I did a long review of the Rovelight RT 601 here. I will leave that up in case it may be helpful for those who are interested in the light.
HOWEVER, I NO LONGER RECOMMEND THE ROVELIGHT RT 601 or 610 FOR ANY TYPE OF HAND HELD APPLICATION. This is because, the triggers the unit comes with (TR-Q6 or TR-612) override your power setting when set on the flash unit itself. And, there is no way to circumvent this.
I now only recommend the Rovelight RT 601 and 610 if you don't mind using your own trigger with it, or if you have no need at all to control the power from the actual flash unit itself.
To be honest, I still can't believe this, but the trigger seems to have been purposefully designed this way. It sort of makes you wonder why they even bothered with a power wheel on the light.
What I do still recommend for both hand held photography like I do are the original Rovelight 600B, the Xplor 600 unit, and the N-Flash.
Is it ok to make a dark, dingy master bedroom to appear like it has warm, beautiful light streaming into the windows? Based on a premise from Oscar Wilde's "The Decay of Lying", I argue that all "bad" interiors photographs will depict the space how it is in reality. And that all well-done interiors photographs will depict the space in an idealized fashion, and as a result will be better able to stir emotion and create interest.
While the recent development of the R2 system (including the XPLOR 600) has gained much of the attention within the portable, powerful lighting realm, there is new family of options that may prove to be just as valuable.
The new Orlit Rovelight family of units are ruled by an extremely powerful duo of transceivers (although not yet perfected); the TR-Q6 and the TR-612. The Orlit Rovelight RT 601 (non-TTL) and 610 (TTL) will no doubt prove to be major players in the field of powerful, portable, cordless lighting solutions one can hold in their hand.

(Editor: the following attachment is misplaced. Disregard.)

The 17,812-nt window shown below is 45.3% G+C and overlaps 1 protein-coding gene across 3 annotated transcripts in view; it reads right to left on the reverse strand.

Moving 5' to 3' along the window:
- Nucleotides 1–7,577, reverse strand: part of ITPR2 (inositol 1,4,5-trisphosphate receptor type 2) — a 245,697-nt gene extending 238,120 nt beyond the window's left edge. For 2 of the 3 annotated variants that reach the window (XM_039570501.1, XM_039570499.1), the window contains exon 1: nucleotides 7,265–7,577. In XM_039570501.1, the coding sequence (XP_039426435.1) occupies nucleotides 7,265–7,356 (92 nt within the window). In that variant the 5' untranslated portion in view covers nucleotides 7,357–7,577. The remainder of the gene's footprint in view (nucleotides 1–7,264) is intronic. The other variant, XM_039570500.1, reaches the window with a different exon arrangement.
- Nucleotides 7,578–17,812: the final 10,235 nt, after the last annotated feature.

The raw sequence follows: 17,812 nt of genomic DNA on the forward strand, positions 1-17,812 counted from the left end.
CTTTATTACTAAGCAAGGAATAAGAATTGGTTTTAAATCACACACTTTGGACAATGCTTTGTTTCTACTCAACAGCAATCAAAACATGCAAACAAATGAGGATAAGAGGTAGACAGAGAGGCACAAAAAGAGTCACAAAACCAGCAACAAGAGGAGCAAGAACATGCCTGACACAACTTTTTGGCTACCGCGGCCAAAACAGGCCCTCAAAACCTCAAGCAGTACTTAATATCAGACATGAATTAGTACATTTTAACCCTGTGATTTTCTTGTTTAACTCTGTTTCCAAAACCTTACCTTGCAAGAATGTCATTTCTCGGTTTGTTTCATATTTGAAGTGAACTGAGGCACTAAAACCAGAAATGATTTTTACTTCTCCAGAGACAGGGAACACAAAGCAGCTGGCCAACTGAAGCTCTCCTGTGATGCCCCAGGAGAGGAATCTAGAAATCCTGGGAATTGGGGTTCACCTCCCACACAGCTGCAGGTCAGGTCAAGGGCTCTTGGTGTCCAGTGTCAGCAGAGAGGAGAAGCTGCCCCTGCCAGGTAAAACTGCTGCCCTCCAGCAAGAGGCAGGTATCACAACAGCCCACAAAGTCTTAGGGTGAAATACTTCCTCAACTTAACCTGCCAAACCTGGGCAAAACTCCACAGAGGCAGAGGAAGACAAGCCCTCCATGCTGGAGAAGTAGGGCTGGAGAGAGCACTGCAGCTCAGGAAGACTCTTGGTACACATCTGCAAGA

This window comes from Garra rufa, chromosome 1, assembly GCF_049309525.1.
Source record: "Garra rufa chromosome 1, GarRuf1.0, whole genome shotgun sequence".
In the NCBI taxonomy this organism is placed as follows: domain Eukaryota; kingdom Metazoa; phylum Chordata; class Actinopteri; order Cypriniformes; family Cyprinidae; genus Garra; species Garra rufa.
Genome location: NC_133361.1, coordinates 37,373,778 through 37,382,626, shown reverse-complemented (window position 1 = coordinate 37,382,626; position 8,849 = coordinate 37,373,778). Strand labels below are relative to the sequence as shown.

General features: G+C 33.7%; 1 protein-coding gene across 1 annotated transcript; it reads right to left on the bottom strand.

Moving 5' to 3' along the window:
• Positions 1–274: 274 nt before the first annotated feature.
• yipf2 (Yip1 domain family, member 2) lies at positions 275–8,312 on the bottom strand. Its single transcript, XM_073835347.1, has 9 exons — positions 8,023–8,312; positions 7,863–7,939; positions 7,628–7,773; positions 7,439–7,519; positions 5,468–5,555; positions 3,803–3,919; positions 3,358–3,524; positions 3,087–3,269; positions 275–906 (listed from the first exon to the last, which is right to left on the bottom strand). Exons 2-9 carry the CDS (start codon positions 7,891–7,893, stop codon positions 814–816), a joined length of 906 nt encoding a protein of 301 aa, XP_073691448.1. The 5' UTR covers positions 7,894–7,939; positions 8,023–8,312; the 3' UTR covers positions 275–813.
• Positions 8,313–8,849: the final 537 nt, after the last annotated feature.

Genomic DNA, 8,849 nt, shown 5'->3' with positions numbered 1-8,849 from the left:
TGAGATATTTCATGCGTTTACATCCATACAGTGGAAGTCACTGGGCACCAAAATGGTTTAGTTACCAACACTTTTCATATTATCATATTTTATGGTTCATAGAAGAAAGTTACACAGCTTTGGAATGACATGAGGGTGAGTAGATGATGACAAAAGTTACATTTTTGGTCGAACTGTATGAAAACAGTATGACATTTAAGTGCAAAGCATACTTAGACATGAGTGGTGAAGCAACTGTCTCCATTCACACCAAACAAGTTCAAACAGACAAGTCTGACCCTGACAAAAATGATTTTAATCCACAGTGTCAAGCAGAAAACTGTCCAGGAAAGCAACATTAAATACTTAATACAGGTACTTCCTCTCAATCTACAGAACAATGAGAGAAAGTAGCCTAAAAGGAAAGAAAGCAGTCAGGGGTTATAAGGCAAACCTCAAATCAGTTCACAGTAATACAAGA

Almost every twilight exterior we shoot, we are in a situation where we have set up our gear, and we are then waiting for the light levels on the inside and outside of a home to even out. In the video, I discuss a technique where you no longer have to wait for the light. You can create even levels of light yourself!
Trying to give back a little to Rich Baum, who gives his time to moderate some very useful groups for interiors and real estate photographers. Rich had a question about how to control his brush size and flow with his Wacom Tablet wheel. The brush size was an easy one, but to control the flow requires a bit more finesse.
Twilight exteriors for real estate can run anywhere from 50 to 100 dollars per photo. Yet, on any given day, we are only able to shoot a single twilight image in the evening, and perhaps one in the morning. In the video, I discuss a technique where we can produce very convincing twilight exteriors that were shot in the middle of the day. And, the best part is, the lighting for the images can be done in under 10 minutes.
We're many times confronted by pesky little things that simply will not clone! But, if we get in there and use the right tools, a 10 minute clone job can turn into a 45 second job with results that are just as good.
I think you could probably write an entire book on the subject and power of curves adjustment layers within Photoshop. Curves could be the perfect editing tool, whether you are a wedding, architecture, or even forensic photographer. In the video, I examine some of the ways I use curves on a daily basis for my interiors and real estate photography work. I also attempt to explain, by way of an example, how powerful an editing tool curves can be.
Things get in the way on almost every one of our shoots, yet the quantity of real estate photographs we deliver precludes us from doing top notch cloning work. In the video, I discuss ways you can clone things in a fast and efficient manner. I note that in many cases, "cloning" can be much faster and more efficient than moving items back and forth on location. I attempt to convince you that taking care of your inevitable "clone" jobs can many times be accomplished onsite. And lastly, the irony of it all is that actual cloning with the clone stamp tool is rarely your best option.
The Rovelight 600B previously sold by Adorama is legendary in its output to cost ratio. Its power and onboard power supply make it an ideal option for those who need a lot of light on-the-go. Yet, to make it even a more compact option, it would be nice to be able to hand-hold the unit without the need for a bulky lightstand. In the video, I discuss ways you can modify the Rovelight to be able to comfortably fit it into your hand, and use it as a powerful tool in the realm of real estate photography.